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VA Tech Students Plunge Into Biomedical ‘Shark Tank’ at VTC Research Institute 


The first-place winning team “Leukacil” with judges Michael Friedlander, executive director of the Virginia Tech Carilion Research Institute, and Nanci Hardwick, chief executive officer of Aeroprobe Corp.

Teams of students from engineering, business, and the Translational Biology, Medicine, and Health (TBMH) graduate program at Virginia Tech dove headlong into a biomedical “shark tank” at the Virginia Tech Carilion Research Institute last week, working together to turn great ideas into real-world solutions and products.

In an exercise to simulate the commercialization of products in the biomedical and health sciences spaces, graduate and undergraduate students pitched ideas collected from university Intellectual Property offices.

“Each team is assigned intellectual property and builds a business pitch around it,” said Rob Gourdie, a professor at the VTCRI who oversaw the pitching event along with Mark Van Dyke, an associate professor in the Department of Biomedical Engineering and Mechanics (BEAM) in the College of Engineering; and Derick Maggard, executive director of the APEX Systems Center for Innovation and Entrepreneurship in the Pamplin College of Business.

“You don’t very often see students from different educational cultures coming together,” said Gourdie, who is also the Commonwealth Eminent Scholar of Regenerative Medicine. “They have different career aspirations and different perspectives from science, business, and engineering, but they’ve been thrown together and mixed into teams. We are hoping for an interdisciplinary reaction. They are liable to find themselves in teams like this in the workplace someday. We are trying to give them that experience today.”

For students, there was an adjustment period:

“I had to become familiar with lot of the terms business people use regularly — especially terms entrepreneurs will be interested in when they are investing in a company,” said TBMH student with Ivan Zuidhoek from Roanoke, Virginia.

“The learning curve for this project is very steep,” said Patrick St. Pierre, a business student from Arlington, Virginia. “It was a lot to get done in a limited time, but it was really exciting and I always look forward to a challenge like this.”

“I am more focused on trying to make a product that actually works, while others may be more focused on making a product that not only works, but one they gain a profit from in the marketplace,” said Maria Solares, a TBMH student from Guatemala.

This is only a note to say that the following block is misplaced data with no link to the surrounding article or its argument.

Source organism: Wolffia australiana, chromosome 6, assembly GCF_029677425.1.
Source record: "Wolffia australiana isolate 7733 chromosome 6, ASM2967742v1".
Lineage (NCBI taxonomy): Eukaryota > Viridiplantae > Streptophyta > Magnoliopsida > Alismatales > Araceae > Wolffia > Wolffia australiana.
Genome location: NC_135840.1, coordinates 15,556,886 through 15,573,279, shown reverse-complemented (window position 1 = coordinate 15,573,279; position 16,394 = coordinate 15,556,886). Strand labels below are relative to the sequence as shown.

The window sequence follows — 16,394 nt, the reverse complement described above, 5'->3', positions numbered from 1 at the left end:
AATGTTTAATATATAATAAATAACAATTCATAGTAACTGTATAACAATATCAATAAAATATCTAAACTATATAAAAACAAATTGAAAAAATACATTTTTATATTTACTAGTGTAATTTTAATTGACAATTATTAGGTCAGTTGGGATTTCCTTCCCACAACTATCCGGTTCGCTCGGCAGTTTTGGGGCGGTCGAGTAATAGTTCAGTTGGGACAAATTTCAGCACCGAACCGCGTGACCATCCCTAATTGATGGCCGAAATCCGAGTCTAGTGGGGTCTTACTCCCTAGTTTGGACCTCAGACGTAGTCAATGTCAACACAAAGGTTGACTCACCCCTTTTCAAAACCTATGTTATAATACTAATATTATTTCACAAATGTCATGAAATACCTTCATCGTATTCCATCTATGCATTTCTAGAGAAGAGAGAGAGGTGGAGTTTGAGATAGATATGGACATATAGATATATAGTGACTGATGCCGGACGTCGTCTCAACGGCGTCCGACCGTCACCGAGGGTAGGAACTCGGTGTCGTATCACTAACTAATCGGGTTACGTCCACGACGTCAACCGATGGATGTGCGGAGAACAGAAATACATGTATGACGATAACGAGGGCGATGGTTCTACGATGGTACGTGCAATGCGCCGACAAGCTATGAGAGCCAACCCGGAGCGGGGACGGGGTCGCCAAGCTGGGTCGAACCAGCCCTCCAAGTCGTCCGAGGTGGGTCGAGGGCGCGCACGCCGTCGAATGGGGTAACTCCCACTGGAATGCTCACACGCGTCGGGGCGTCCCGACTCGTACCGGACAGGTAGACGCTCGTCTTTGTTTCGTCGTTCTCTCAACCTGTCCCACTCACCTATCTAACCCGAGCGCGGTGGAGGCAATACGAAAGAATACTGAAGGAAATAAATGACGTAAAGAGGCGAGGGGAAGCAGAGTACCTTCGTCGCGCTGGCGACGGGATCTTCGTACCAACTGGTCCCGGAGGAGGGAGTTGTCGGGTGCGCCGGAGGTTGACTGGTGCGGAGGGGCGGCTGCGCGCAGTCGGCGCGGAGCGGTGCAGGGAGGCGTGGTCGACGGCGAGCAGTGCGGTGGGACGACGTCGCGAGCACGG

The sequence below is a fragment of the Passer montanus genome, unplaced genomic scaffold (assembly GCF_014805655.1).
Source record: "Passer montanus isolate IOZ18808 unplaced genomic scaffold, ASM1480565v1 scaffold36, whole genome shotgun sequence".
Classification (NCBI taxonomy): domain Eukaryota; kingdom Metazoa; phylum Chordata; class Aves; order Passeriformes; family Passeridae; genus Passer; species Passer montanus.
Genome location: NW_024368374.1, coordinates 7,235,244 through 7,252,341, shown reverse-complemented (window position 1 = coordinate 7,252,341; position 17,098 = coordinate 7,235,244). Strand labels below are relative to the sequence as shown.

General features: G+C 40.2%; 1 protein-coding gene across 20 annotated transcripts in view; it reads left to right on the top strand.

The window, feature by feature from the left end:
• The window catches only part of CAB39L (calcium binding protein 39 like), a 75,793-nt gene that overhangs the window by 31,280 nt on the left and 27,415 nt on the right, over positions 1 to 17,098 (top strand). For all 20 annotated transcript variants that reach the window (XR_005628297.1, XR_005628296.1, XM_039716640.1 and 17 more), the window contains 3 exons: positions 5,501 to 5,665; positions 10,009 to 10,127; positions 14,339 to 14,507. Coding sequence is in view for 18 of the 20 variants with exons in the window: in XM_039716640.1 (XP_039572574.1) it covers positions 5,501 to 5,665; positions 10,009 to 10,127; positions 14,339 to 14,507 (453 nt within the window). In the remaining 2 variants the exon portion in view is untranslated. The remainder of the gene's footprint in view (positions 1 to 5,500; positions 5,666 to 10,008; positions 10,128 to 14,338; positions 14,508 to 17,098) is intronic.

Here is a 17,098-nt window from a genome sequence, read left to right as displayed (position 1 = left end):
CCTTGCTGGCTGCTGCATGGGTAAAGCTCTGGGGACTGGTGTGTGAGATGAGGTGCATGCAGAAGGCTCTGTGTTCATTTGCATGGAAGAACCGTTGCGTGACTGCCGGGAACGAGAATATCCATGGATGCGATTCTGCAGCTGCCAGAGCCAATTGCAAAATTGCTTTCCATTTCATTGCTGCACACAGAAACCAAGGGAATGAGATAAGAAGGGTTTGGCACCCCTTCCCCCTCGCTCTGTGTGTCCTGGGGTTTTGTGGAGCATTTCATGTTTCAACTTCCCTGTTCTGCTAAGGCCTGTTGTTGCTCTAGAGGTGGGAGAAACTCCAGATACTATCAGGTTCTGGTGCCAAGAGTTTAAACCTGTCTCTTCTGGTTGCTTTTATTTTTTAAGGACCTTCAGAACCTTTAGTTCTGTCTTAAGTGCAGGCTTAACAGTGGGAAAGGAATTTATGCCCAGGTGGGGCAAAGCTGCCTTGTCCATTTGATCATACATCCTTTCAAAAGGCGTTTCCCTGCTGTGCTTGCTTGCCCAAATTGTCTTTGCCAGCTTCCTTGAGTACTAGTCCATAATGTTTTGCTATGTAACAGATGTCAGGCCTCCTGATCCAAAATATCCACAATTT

“It was apparent while we were working within these collaborative teams that we all were from different backgrounds. It comes together well on a project that has engineering and science, but you need a business side of it as well,” said Sabah Rezvani, a biomedical engineering student from Los Altos, California.

The two-week commercialization module was built into the Translational Biology, Medicine, and Health Graduate Program’s gateway class, led by Michael Friedlander, executive director of the Virginia Tech Carilion Research Institute, vice president for health sciences and technology at Virginia Tech, and one of the judges of the competition.

 “We are looking for originality, collaboration, and the ability to transcend disciplines,” Friedlander said. “Students in engineering, in business, and in translational biology and medicine have to show us they are able to integrate an idea and a product, make it marketable, show us the need for it, and show us how it would actually work in the real world. That takes all of those students into a space outside of their comfort zones — and that’s what we want — for them to learn to to integrate conceptual, technical and application-based approaches, and gain experience working beyond the traditional comfort zones of their disciplines and day-to-day colleagues.”

Instructors said the students made progress in a very rapid time.

“You can really see the peer learning going on, which was part of what we were trying to accomplish,” Van Dyke said. “They recognize that they have different strengths and weaknesses and it is definitely cool to see that they are really learning from each other.”

“The students really make this happen,” Maggard said. “They have seen intense intellectual property that they were able to take from an idea, all the way to the opportunity to commercialize it. And that’s what we want to do at Virginia Tech — take innovations and turn them into new startup companies.”

In addition to Friedlander, the Biomedical Innovation Pitch Competition was judged by Gautam Ghatnekar, a co-founder of the biotech company FirstString Research; Nanci Hardwick, chief executive officer of Aeroprobe Corp.; Victor Ianello, chief executive officer of Radiant Physics; Robert McAden, chair of the Roanoke Blacksburg Technology Council; Mary Miller, director of the Regional Acceleration and Mentoring Program (RAMP), and James Ramey, principal and fund manager at Middleland Capital and the VTC Innovation Fund.

Prize money of $7,000 was awarded, with sponsorship coming from Woods Rogers, Pinnacle Bank, FirstString Research, VTCRI and Apex Systems Center. Other local business leaders who mentored teams included Greg Feldmann, president of Skyline Capital Strategies; Sam English, CEO of Attention Point; Kevin Bloomfield of Bloomfield Partners, and Anne Brown, co-founder of DESA and a data and informatics consultant with University Libraries.

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